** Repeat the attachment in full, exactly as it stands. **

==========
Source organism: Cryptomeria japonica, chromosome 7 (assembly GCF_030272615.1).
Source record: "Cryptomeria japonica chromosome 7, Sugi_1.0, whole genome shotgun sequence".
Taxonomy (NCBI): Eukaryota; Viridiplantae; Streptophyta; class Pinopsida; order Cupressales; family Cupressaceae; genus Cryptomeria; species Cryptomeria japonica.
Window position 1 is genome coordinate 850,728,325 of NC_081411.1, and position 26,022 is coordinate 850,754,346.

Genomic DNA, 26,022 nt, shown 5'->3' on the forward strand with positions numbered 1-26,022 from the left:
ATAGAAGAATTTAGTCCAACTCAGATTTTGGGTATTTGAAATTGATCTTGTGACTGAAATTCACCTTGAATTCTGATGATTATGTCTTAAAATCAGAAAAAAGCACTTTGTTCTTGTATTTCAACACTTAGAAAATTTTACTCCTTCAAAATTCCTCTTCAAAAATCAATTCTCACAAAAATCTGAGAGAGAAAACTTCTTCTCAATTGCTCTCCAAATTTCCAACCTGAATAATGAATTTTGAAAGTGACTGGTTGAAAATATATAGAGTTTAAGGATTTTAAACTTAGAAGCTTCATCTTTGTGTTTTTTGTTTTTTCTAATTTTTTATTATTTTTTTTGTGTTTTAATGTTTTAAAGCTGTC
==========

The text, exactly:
Source organism: Cryptomeria japonica, chromosome 7 (assembly GCF_030272615.1).
Source record: "Cryptomeria japonica chromosome 7, Sugi_1.0, whole genome shotgun sequence".
Taxonomy (NCBI): Eukaryota; Viridiplantae; Streptophyta; class Pinopsida; order Cupressales; family Cupressaceae; genus Cryptomeria; species Cryptomeria japonica.
Window position 1 is genome coordinate 850,728,325 of NC_081411.1, and position 26,022 is coordinate 850,754,346.

Genomic DNA, 26,022 nt, shown 5'->3' on the forward strand with positions numbered 1-26,022 from the left:
ATAGAAGAATTTAGTCCAACTCAGATTTTGGGTATTTGAAATTGATCTTGTGACTGAAATTCACCTTGAATTCTGATGATTATGTCTTAAAATCAGAAAAAAGCACTTTGTTCTTGTATTTCAACACTTAGAAAATTTTACTCCTTCAAAATTCCTCTTCAAAAATCAATTCTCACAAAAATCTGAGAGAGAAAACTTCTTCTCAATTGCTCTCCAAATTTCCAACCTGAATAATGAATTTTGAAAGTGACTGGTTGAAAATATATAGAGTTTAAGGATTTTAAACTTAGAAGCTTCATCTTTGTGTTTTTTGTTTTTTCTAATTTTTTATTATTTTTTTTGTGTTTTAATGTTTTAAAGCTGTC